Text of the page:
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Borrower must occupy home as primary residence and remain current on property taxes, homeowner's insurance, the costs of home maintenance, and any HOA fees.

Mutual of Omaha Mortgage, Inc., NMLS ID 1025894. 3131 Camino Del Rio N 1100, San Diego, CA 92108. Alabama Consumer Credit License 22123; Alaska Broker/Lender License AK1025894.  Arizona Mortgage Banker License 0926603; Arkansas Combination Mortgage Banker/Broker/Servicer License 109250; Licensed by the Department of Business Oversight under the California Residential Mortgage Lending Act, License 4131356; Loans made or arranged pursuant to a California Finance Lender Law license, 60DBO93110; Colorado Mortgage Registration 1025894; Connecticut Mortgage Lender License ML-1025894; Delaware Lender License 028515; District of Columbia Mortgage Dual Authority License MLB1025894; Florida Mortgage Lender Servicer License MLD1827; Georgia Mortgage Lender License/Registration 46648; Hawaii Mortgage Loan Originator Company License HI-1025894; Idaho Mortgage Broker/Lender License MBL-2081025894; Illinois Residential Mortgage Licensee MB.6761115; Indiana-DFI Mortgage Lending License 43321; Iowa Mortgage Banker License 2019-0119; Kansas Mortgage Company License MC.0025612; Kentucky Mortgage Company License MC707287; Maine Supervised Lender License 1025894; Maryland Mortgage Lender License 21678; Massachusetts Mortgage Broker and Lender License MC1025894; Michigan 1st Mortgage Broker/Lender/Servicer Registrant FR0022452; Minnesota Residential Mortgage Originator Exemption MN-OX-1025894; Mississippi Mortgage Lender 1025894; Missouri Mortgage Company License 19-2472; Montana Mortgage Broker and Lender License 1025894; Nebraska Mortgage Banker License 1025894; Nevada Exempt Company Registration 4830. Licensed by the New Hampshire Banking Department, Mortgage Banker License 19926-MB; Licensed by the New Jersey Banking and Insurance Department.  New Jersey Residential Mortgage Lender License 1025894; New Mexico Mortgage Loan Company License 1025894; North Carolina Mortgage Lender License L-186305; North Dakota Money Broker License MB103387; Ohio Residential Mortgage Lending Act Certificate of Registration RM.804535.000; Oklahoma Mortgage Lender License ML012498; Oregon Mortgage Lending License ML- 5208; Pennsylvania Mortgage Lender License 72932; Rhode Island Lender License 20163229LL. Rhode Island Loan Broker License 20163230LB; South Carolina BFI Mortgage Lender/Servicer License MLS-1025894; South Dakota Mortgage Lender License ML.05253; Tennessee Mortgage License 190182; Texas Mortgage Banker Registration 1025894; Utah Mortgage Entity License 8928021; Vermont Lender License 6891; Virginia Mortgage Broker and Lender License, NMLS ID #1025894 (www.nmlsconsumeraccess.org); Washington Consumer Loan Company License CL-1025894; Wisconsin Mortgage Banker License 1025894BA; Wyoming Mortgage Lender/Broker License 3488.  (866) 200-3210.  Subject to Credit Approval.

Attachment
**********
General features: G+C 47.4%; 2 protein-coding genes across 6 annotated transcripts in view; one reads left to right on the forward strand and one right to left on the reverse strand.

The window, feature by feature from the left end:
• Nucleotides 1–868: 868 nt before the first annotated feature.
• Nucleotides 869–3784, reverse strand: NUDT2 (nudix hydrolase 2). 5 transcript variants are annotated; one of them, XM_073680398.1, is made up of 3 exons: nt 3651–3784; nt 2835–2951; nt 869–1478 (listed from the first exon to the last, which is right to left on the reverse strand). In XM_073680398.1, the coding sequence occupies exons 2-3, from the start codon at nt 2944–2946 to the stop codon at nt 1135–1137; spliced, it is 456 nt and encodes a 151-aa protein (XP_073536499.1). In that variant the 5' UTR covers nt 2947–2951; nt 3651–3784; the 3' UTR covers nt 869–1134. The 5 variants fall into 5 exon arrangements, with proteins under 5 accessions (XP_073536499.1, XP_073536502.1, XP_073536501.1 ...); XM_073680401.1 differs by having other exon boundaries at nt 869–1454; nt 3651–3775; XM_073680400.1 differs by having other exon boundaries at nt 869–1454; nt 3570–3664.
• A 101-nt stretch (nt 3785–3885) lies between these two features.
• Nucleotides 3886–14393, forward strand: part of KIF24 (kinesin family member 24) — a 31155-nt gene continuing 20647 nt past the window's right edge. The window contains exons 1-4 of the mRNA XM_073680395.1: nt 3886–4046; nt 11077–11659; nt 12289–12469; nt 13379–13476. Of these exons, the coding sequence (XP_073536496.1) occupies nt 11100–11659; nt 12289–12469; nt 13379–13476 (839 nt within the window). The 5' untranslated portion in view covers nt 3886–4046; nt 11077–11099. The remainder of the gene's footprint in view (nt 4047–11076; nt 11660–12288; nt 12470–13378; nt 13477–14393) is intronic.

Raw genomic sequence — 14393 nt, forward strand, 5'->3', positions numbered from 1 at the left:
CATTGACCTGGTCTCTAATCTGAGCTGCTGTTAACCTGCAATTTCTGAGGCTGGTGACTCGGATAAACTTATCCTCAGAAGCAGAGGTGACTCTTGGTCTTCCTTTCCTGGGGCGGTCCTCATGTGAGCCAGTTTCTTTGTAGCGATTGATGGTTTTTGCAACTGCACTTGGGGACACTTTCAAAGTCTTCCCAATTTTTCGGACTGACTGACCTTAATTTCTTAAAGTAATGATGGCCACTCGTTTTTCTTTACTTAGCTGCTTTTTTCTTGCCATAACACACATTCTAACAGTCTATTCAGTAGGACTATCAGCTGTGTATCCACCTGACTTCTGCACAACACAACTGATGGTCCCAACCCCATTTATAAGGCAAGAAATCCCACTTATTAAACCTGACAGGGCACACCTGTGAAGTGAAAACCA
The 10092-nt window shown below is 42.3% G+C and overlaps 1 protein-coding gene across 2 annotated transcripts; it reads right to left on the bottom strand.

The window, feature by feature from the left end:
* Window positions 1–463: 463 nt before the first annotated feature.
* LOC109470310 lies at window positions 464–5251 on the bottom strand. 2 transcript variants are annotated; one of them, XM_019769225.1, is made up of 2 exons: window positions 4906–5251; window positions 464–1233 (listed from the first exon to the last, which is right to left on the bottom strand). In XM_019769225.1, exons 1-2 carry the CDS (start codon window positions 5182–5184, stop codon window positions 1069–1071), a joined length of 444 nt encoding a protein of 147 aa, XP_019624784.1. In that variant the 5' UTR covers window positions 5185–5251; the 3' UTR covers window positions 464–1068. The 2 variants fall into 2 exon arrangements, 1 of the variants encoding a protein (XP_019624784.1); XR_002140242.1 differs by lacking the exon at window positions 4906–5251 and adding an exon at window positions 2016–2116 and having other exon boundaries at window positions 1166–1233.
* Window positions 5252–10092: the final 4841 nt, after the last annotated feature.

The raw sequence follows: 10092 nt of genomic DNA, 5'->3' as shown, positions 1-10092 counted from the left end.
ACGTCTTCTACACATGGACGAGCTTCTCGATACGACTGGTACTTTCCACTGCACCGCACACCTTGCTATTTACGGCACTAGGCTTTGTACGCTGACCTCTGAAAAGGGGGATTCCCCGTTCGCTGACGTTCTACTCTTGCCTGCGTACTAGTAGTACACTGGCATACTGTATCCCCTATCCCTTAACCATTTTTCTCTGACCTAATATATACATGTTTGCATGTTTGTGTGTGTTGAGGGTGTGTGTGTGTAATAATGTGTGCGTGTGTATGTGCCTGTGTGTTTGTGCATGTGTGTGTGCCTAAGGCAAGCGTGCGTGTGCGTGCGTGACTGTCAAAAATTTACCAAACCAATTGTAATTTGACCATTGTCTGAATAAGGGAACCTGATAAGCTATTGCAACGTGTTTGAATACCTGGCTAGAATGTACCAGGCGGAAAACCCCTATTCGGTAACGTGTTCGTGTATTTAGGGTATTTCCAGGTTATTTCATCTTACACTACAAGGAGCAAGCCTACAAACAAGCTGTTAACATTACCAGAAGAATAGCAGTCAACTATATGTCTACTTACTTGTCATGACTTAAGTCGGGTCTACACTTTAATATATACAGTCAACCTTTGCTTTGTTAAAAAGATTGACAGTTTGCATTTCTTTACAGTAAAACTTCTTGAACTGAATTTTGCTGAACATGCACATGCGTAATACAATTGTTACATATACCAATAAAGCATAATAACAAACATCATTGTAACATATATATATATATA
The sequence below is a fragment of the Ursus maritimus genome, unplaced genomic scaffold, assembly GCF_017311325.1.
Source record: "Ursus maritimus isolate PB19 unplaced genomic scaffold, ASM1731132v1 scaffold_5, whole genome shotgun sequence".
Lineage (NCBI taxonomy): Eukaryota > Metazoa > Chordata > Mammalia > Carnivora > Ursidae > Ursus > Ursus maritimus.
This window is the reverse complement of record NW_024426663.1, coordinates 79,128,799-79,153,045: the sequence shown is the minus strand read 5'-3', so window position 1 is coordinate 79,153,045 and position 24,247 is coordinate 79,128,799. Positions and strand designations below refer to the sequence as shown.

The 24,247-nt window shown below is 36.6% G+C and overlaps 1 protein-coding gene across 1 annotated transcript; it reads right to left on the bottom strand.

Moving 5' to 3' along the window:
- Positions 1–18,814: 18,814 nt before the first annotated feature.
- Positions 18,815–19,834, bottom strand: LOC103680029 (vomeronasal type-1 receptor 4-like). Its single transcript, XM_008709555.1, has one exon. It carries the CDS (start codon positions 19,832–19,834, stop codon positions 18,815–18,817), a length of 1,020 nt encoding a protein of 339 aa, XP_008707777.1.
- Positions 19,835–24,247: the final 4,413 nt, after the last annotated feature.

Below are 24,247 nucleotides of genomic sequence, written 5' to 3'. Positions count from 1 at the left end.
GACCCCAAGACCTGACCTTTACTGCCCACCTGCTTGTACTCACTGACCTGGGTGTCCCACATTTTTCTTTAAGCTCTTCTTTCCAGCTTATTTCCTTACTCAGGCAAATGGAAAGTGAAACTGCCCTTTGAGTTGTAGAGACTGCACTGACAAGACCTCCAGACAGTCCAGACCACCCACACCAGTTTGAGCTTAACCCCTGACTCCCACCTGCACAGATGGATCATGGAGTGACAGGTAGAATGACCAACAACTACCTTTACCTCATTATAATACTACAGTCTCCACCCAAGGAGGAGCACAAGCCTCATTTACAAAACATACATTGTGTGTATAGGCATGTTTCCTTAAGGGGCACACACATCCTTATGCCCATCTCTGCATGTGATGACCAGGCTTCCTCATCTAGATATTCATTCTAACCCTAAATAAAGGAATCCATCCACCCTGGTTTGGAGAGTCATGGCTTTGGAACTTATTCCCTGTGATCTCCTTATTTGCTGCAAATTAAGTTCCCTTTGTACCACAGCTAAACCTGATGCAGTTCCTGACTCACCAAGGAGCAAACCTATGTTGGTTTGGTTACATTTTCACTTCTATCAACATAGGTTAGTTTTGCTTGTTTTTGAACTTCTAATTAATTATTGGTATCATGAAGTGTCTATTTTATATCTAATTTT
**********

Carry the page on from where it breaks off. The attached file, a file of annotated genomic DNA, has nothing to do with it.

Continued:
Charges such as an origination fee, mortgage insurance premiums, closing costs and/or servicing fees may be assessed and will be added to the loan balance.  As long as you comply with the terms of the loan, you retain title until you sell or transfer the property, and, therefore, you are responsible for paying property taxes, insurance and maintenance.  Failing to pay these amounts may cause the loan to become immediately due and/or subject the property to a tax lien, other encumbrance or foreclosure.  The loan balance grows over time, and interest is added to that balance. Interest on a reverse mortgage is not deductible from your income tax until you repay all or part of the interest on the loan.  Although the loan is non-recourse, at the maturity of the loan, the lender will have a claim against your property and you or your heirs may need to sell the property in order to repay the loan, or use other assets to repay the loan in order to retain the property.

These materials are not from HUD or FHA and the document was not approved by HUD, FHA or any Government Agency. For licensing information, go to:www.nmlsconsumeraccess.org

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© 2018 by Debbie Nance.